- Published: Saturday, 25 March 2017 13:49
- Published: Monday, 20 March 2017 11:01
Wed, March 22, 2017 Celebrate Three Decades of Determination with the present floor of ACTUP, our alumni, allies and friends. tickets are $0 to $300 for attendees. Visit Eventbrite or or bring your donation to the door Cash or Credit Card.
6:00 PM – 9:00 PM EDT Add to Calendar
Keith D. Cylar House
747 E 9th St
New York, NY 10009 View Map
Celebrate Three Decades of Determination with the present floor of ACTUP, our alumni, allies and friends.
Tickets to Hamilton and Anastasia, When We Rise signed script, United in Anger DVDs, How to Survive a Plague books.
Recent and remote ACTUP video and imagery
Food, Drink, ACTUP comrades!
Guests of Honor:
Gerri Wells -- Eric Sawyer -- Andy Velez
Original ACTUP members, who answered that first call to action by meeting immediately : Inspiring an entire generation in their wake.
Come help them celebrate the work and retirement of Jim Eigo:
Founding member of the Treatment and Data committee of ACTUP which brought about fundamental changes in AIDS drug research and regulation -- inserting real community input into drugtrials, transforming drug availability and ultimately enabling combination therapy.
Jim returned to the floor of ACTUP in 2013, and co-founded the Prevention of HIV Action Group (PHAG), the renascent ACTUP committee which loudly and forcefully demanded embrace ofPrEP, PEP and TAsP for HIV prevention.
He helped to drive the cornerstone of prevention into the Blueprint to End AIDS in New York State.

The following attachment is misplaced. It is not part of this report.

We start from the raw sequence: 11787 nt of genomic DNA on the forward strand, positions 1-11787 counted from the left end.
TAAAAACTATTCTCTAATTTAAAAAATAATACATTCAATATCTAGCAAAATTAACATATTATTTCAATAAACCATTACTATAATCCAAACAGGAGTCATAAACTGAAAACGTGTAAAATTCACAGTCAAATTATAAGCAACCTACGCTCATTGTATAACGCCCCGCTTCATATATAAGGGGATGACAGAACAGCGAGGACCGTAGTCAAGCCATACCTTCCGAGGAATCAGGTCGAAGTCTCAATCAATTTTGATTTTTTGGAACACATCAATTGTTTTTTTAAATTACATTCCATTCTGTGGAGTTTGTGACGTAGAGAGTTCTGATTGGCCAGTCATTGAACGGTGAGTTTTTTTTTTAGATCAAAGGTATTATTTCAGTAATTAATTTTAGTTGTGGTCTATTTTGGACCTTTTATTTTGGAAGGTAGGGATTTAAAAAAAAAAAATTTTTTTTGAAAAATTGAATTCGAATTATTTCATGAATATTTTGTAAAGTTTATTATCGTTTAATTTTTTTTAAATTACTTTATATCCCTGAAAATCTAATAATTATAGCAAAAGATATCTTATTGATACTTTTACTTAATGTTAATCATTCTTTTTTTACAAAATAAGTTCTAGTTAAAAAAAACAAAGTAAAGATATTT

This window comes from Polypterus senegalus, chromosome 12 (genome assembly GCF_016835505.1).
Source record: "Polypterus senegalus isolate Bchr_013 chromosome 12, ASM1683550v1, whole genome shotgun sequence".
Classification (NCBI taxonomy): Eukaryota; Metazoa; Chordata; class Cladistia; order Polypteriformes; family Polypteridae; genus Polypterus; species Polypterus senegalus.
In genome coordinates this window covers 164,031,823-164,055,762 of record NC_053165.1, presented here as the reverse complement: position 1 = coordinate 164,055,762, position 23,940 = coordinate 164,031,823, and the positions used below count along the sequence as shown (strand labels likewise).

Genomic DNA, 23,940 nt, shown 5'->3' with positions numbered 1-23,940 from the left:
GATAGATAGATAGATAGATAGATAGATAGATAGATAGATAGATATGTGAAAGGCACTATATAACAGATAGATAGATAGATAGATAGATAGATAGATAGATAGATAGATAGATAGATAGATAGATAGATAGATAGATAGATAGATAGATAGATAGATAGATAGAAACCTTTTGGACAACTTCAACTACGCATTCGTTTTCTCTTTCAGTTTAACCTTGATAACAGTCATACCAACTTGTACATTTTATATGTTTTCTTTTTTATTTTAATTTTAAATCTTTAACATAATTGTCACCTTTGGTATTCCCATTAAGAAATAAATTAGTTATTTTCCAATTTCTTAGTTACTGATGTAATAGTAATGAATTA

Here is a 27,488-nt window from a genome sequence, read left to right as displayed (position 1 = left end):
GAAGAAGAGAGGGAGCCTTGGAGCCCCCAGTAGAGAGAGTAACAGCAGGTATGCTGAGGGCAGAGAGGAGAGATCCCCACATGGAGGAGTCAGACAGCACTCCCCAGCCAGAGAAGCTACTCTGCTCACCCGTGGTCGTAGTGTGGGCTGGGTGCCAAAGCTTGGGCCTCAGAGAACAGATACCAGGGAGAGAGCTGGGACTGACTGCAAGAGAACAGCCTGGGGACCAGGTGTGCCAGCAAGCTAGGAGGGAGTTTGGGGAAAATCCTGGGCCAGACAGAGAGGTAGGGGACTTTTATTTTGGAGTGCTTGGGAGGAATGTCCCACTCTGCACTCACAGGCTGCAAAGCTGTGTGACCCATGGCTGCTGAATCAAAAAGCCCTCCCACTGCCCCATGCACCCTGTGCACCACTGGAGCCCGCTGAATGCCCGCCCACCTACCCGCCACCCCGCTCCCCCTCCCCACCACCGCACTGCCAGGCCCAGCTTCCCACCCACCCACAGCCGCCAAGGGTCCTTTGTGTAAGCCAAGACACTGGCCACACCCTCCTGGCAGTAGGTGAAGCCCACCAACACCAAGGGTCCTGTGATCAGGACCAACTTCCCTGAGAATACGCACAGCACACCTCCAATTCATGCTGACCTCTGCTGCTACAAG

His vision of DOHMH Sexual Health Clinics as full-service hubs of HIV prevention and care, should help to change the way folks at risk for HIV are approached, tested, and followed-up.
We will also feature the ongoing roll-out of Legacee Kares, an app for homeless and underprivileged youth focused on connecting them to human service and HIV resources. It was developedwith the help of ACTUP’s current Youth and Homelessness working group.
PLUS: Learn a new twist on a classic chant.
ACTUP! FIGHT BACK!! END AIDS!!!
- Published: Tuesday, 07 February 2017 08:41
ACTIVISTS AROUND THE WORLD MARCH #ForTobeka
- Demonstrations held at Roche & pharma associations in South Africa, Malaysia, UK, France, Zambia, Brazil, US
- 108 organisations endorse a letter to Roche
Tuesday, 7th February 2017 – Swiss multinational company Roche faced global condemnation today from women living with cancer, families of people with cancer, activists, scientists, researchers and health professionals from across the world. They highlighted the immoral and unconscionable tactics employed by Roche across the developed and developing world. Roche’s greed is preventing women from accessing affordable versions of trastuzumab, an essential medicine used in the treatment of breast cancer.
The global day of action was led by women living with cancer in South Africa who gathered outside Roche’s office in Johannesburg demanding justice for Tobeka Daki – a leading cancer activist from South Africa whose own struggle against cancer ended last year.
“In South Africa today, we launched the Tobeka Daki Campaign for Access to Trastuzumab
in loving memory of a fearless activist who lead our struggle to ensure women could get this medicine,” said Salomé Meyer of the Cancer Alliance in South Africa. “Even as the likelihood of her being able to get trastuzumab diminished, Tobeka’s determination to ensure other women could access the medicine only grew stronger.”
Despite being a good candidate for trastuzumab, Tobeka was never able to access the treatment due to its high cost. In South Africa the annual price charged by Roche in the private sector is around US$ 38,365 (ZAR 516,700). The few public facilities which can access trastuzumab do so at a lower price of around US$ 15,735 (ZAR 211,920) per year. But, health economists have shown that a year’s worth of trastuzumab can be produced and sold for only US$ 240, a price that includes a 50% increase above the cost of production for profit.